www.timigustafson.com/2009/different-personality-types-different-eating-habits

And remember, it doesn't matter whether a character is sweet or salty.  In the end, readers just want a character who is real.  Happy snacking . . .  I mean reading!


And in case you are wondering about my ice cream choice, then yup, I'm jovial and I totally complain about social injustices.  I am Mint Chocolate Chip all the way!!! 

Monday, May 11, 2015

Gearing Up to Tackle Revisions

I'm plugging away on my draft (whenever I can!), and now I'm starting to think about the major revisions looming in my future. I have "to fix" and "to add" documents that I've been keeping up as I draft, but the sheer number of items on each is daunting.

What I need is a revision plan. Luckily for me, there are lots of great resources to help me get organized. One of the absolute best I've ever seen is Susan Dennard's Tackling Revisions post on the Pub(lishing) Crawl blog. She suggests isolating the big-picture issues first, then breaking each one into a series of manageable chunks. One of my favorite pieces of advice from this post is to do an outline of your story after you finish the first draft, and before you revise. This will show you pretty quickly which scenes add to the story and which need to be cut.

(Side note: that Susan Dennard's pretty smart. She's also the author of the How to Write a 1-Page Synopsis worksheet, the only one I've found that actually makes short synopsis writing bearable.)

Marissa Meyer (author of the Lunar Chronicles series) explains her revision process here. She's also a fan of writing out all of your scenes to see which ones are working and which ones aren't. She adds the advice to color-code all of the main plots and subplots. I love this advice! It seems like an excellent way to see at a glance which plots need more airtime and which are taking up too much space.

And finally, former agent-turned-author Nathan Bransford has some encouraging words for the inevitable revision fatigue--you know, that moment when you're so sick of the book that you never want to see it again. Having gotten to this point with all four manuscripts I've finished, I'm keeping that one in my back pocket. The comments are definitely worth a read, too.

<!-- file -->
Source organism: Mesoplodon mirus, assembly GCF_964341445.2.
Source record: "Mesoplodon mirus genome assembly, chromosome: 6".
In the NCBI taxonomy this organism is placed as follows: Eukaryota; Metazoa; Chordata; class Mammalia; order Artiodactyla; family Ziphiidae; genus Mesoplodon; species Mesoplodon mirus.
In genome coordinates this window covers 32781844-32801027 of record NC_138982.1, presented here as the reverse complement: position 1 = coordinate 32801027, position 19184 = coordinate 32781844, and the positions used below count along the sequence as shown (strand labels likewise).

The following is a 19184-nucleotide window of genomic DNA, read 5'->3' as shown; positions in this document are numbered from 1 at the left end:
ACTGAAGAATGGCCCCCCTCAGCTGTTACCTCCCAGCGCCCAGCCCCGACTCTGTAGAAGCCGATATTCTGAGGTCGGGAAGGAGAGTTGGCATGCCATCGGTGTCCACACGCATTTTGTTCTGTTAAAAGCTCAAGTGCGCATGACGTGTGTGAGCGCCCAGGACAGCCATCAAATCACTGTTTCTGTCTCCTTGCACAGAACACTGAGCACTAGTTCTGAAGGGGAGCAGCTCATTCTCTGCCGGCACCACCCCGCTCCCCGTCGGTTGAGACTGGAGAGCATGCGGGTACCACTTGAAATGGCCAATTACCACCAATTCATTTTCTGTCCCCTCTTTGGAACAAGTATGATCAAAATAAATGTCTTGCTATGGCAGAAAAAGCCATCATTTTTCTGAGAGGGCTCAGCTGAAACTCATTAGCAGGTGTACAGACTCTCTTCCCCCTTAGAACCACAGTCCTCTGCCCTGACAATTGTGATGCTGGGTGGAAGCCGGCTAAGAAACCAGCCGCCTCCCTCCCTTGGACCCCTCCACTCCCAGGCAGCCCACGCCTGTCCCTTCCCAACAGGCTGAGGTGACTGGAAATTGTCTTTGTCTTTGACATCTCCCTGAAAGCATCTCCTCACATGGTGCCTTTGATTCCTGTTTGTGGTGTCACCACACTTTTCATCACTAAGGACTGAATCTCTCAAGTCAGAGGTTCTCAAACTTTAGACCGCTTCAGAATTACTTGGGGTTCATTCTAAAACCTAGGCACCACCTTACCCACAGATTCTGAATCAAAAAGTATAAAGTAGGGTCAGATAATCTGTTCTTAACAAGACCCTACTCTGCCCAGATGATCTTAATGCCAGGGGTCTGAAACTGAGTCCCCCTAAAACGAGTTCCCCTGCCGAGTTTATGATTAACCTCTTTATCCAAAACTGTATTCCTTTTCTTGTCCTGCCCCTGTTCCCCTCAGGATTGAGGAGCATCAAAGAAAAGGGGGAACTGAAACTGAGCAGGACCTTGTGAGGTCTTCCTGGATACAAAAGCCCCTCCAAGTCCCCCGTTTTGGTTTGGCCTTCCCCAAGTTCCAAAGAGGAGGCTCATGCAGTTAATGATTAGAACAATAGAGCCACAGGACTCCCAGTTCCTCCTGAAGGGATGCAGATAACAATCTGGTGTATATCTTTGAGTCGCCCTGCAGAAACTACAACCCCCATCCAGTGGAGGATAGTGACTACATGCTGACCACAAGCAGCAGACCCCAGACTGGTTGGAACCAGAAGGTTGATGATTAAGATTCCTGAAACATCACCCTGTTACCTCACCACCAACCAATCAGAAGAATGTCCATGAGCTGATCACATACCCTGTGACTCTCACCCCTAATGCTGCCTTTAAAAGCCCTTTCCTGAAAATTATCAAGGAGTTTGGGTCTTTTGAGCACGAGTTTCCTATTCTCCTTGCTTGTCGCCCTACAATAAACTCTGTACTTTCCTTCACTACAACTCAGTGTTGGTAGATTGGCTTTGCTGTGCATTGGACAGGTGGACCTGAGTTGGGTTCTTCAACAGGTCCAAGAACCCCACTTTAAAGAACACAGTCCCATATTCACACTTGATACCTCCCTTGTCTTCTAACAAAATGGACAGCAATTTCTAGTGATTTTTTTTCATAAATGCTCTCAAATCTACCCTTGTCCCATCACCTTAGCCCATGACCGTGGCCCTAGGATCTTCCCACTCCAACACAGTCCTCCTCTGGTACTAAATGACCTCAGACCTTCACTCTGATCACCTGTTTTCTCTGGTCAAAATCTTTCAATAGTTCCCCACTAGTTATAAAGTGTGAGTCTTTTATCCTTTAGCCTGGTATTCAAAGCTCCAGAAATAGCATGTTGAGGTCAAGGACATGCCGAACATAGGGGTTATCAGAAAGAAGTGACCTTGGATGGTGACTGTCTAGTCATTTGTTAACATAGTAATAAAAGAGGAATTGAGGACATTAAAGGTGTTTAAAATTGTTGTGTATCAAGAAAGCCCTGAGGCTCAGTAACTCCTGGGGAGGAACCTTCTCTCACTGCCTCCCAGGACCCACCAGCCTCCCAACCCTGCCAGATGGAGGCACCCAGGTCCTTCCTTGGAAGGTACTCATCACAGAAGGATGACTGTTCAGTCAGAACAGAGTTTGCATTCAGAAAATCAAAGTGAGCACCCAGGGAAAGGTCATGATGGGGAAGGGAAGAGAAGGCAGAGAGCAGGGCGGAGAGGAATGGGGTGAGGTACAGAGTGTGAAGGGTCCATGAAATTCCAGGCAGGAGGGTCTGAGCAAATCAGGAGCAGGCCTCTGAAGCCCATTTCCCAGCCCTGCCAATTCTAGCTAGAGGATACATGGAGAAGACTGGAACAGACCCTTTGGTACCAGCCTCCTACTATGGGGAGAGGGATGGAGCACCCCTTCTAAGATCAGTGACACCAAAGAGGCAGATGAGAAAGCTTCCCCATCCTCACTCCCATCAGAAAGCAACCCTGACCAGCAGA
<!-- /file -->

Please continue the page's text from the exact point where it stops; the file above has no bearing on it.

How do you tackle revisions?

Friday, May 8, 2015

Author Spotlight + Giveaway: Lisa T. Cresswell with Giveaway #M9BFridayReveals

Hi everyone!  I'm excited to introduce you to another great YA author and giveaway. 

This week, we are featuring
Lisa T. Cresswell, author of Vessel

Lisa will be joining us later this month with a guest post as part of her upcoming book release.

Be sure to enter the giveaway found at the end of the post!

Lisa 

T. Cresswell

Meet Lisa T. Cresswell!
Lightening Round Questions

Twitter or Facebook? Twitter by far!
Favorite Superhero? Hulk
Favorite TV show? Um, I don't watch tv anymore.
Sweet or Salty? Sweet
Coke or Pepsi? Pepsi before I gave it up; now its coffee :)
Any Phobias? Heights/fear of falling
Song you can’t get enough of right now? They play it way too much, but
I still like Uptown Funk.
Who is your ultimate Book Boyfriend? That's tough. I'm sure Peta's up
there. I'll get back to you on that one ;)
What are you reading right now or what's on your TBR? I want to read
the latest Neil Gaiman book. Always!
Fall Movie you’re most looking forward to? It's really next winter,
but it's STAR WARS!!
Lisa, like most writers, began scribbling silly notes, stories, and poems at a very young age. Born in North Carolina, the South proved fertile ground to her imagination with its beautiful white sand beaches and red earth. In fifth grade, she wrote, directed and starred in a play “The Queen of the Nile” at school, despite the fact that she is decidedly un-Egyptian looking. Perhaps that’s why she went on to become a real life archaeologist?